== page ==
As the national beverage of Japan, sake is often served during religious ceremonies, court festivals and any special event, back in the old days. Sake brewing was restricted to mostly temples and shrines and only from the 20th century did sake-brewing technology grow by leaps and bounds. Today sake has become a world beverage with breweries springing up outside of Japan. The drinking of sake has also taken on a more social trend.
Sake is made by fermenting rice that has been polished to remove the bran. The percentage of bran removal then determines the strength and quality of the sake. Addition of brewer’s alcohol is another determining factor.
Like wine making, sake brewing produces so many types of sake, depending on the type of rice used, the techniques, water and whether alcohol has been added.
In a recent visit to the Sake Washoku Exhibition in The Cube at Isetan The Japan Store, I had a whirlwind tutoring on the types of sake. While swirling sake on my tongue, I learned how to differentiate between a junmai and a junmaidaiginjo sake. After tasting a variety of sake ranging from jukushu to junshu, I finally decided on my favourite range: junmaidaiginjo, the highest quality sake brewed from pure Koji rice.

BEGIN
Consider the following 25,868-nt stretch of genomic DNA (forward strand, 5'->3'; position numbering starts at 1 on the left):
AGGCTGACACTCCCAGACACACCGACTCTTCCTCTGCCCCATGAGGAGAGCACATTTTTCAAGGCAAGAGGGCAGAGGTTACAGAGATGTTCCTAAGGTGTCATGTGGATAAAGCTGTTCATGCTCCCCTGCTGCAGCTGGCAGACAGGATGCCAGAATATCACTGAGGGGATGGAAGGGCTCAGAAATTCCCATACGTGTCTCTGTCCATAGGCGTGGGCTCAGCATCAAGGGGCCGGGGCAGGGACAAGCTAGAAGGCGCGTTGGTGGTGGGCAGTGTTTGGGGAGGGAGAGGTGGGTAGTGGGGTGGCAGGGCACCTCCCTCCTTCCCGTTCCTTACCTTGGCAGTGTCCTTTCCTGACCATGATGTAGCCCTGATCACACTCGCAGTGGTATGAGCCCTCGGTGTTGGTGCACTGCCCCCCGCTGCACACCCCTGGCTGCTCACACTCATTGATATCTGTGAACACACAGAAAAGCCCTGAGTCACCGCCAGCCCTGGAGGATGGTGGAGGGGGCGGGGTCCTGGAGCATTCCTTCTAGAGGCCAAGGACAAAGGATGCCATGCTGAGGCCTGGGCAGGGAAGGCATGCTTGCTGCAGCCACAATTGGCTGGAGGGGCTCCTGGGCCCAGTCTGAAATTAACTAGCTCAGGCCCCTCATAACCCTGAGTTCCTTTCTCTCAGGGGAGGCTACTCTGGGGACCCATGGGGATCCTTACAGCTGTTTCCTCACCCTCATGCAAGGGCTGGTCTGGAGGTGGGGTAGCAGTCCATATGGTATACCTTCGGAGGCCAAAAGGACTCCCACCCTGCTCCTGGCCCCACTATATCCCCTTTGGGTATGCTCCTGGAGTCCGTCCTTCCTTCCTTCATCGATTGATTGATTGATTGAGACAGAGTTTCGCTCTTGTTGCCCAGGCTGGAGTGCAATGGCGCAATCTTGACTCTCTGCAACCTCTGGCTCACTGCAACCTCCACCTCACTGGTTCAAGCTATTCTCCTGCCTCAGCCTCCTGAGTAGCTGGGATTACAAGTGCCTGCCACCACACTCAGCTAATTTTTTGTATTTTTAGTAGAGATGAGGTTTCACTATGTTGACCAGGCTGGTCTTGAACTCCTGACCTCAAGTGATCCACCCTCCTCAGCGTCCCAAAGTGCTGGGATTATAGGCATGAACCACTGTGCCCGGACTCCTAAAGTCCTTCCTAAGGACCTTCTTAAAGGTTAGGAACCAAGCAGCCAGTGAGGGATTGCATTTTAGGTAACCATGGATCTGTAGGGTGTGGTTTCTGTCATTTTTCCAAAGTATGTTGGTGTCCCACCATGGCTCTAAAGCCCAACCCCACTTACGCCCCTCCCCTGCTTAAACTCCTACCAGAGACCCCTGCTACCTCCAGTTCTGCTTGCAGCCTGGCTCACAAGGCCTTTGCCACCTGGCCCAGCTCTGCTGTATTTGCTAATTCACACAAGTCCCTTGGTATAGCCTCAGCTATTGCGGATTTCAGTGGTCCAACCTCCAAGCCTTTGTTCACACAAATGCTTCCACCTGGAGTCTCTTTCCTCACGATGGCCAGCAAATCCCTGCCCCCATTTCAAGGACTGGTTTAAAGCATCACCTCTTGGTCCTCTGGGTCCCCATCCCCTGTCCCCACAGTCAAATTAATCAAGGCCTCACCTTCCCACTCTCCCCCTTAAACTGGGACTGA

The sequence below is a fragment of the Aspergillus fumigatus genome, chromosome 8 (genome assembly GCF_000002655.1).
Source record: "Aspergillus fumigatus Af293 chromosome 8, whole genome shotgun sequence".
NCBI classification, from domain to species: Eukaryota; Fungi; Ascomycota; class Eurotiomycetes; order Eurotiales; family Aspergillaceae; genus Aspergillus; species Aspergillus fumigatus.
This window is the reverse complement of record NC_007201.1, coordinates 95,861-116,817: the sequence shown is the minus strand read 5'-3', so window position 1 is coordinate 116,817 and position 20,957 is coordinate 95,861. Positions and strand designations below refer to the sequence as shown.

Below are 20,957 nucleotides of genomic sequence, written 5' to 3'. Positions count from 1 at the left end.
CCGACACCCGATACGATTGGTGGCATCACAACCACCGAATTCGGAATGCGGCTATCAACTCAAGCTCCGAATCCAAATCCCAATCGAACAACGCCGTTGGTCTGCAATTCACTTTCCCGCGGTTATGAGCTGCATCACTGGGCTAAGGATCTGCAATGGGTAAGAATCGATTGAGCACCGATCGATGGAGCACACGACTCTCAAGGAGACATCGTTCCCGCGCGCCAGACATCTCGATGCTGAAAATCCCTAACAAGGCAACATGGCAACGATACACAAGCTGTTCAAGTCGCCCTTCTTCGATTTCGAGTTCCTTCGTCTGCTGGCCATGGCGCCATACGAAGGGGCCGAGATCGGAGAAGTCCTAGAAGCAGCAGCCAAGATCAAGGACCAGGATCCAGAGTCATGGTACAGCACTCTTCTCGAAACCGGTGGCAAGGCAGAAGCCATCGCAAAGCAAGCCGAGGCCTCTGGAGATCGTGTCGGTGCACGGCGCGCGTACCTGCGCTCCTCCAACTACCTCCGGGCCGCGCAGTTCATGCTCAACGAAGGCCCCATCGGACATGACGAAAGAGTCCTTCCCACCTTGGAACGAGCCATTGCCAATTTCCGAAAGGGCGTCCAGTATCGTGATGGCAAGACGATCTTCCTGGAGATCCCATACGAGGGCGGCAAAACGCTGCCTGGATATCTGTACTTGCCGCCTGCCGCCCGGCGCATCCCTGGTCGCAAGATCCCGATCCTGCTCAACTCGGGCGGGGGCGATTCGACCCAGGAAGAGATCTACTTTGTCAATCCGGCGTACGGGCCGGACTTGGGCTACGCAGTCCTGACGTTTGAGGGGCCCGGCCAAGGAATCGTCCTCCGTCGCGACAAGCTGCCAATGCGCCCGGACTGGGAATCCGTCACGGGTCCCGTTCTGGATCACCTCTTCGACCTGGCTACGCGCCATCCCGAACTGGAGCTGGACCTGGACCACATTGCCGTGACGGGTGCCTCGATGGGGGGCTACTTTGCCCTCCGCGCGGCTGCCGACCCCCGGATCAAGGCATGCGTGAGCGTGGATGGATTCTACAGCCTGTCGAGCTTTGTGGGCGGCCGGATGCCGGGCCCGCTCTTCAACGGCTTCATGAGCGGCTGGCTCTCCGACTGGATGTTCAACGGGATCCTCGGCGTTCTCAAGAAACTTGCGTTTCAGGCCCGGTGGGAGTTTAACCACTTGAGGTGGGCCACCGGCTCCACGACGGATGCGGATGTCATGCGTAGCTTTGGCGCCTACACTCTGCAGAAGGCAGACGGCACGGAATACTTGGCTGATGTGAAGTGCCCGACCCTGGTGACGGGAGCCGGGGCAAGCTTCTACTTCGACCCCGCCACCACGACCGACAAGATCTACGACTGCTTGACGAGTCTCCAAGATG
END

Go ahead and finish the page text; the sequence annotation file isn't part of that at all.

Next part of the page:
If you are a Japanese sake lover or simply would like to know more about sake, you should so make your way over to CUBE_1 for some great sake joy! During this Washoku exhibition featuring 45 types of sake from 9 areas in Japan, you can have a cup of sake at only RM5-RM20 or a sake flight set at RM20 for 3 cups.
I was told this bottle would make a lovely gift!
However, if you are there during their HAPPY HOUR session – weekdays from 11am till 7pm, there is a 20% discount for 5 cups of sake and above (except for the sake flights). That’s totally value-for-money, if you ask me! It’s all happening until 25 January 2018 at:
Venue: 3F THE CUBE / CUBE_1 (ISETAN The Japan Store Kuala Lumpur)
Opening Hours: 11:00am-9:00pm
More information here:
http://www.cube1kl.com/ Facebook:Cube1kl Instagram:cube1kl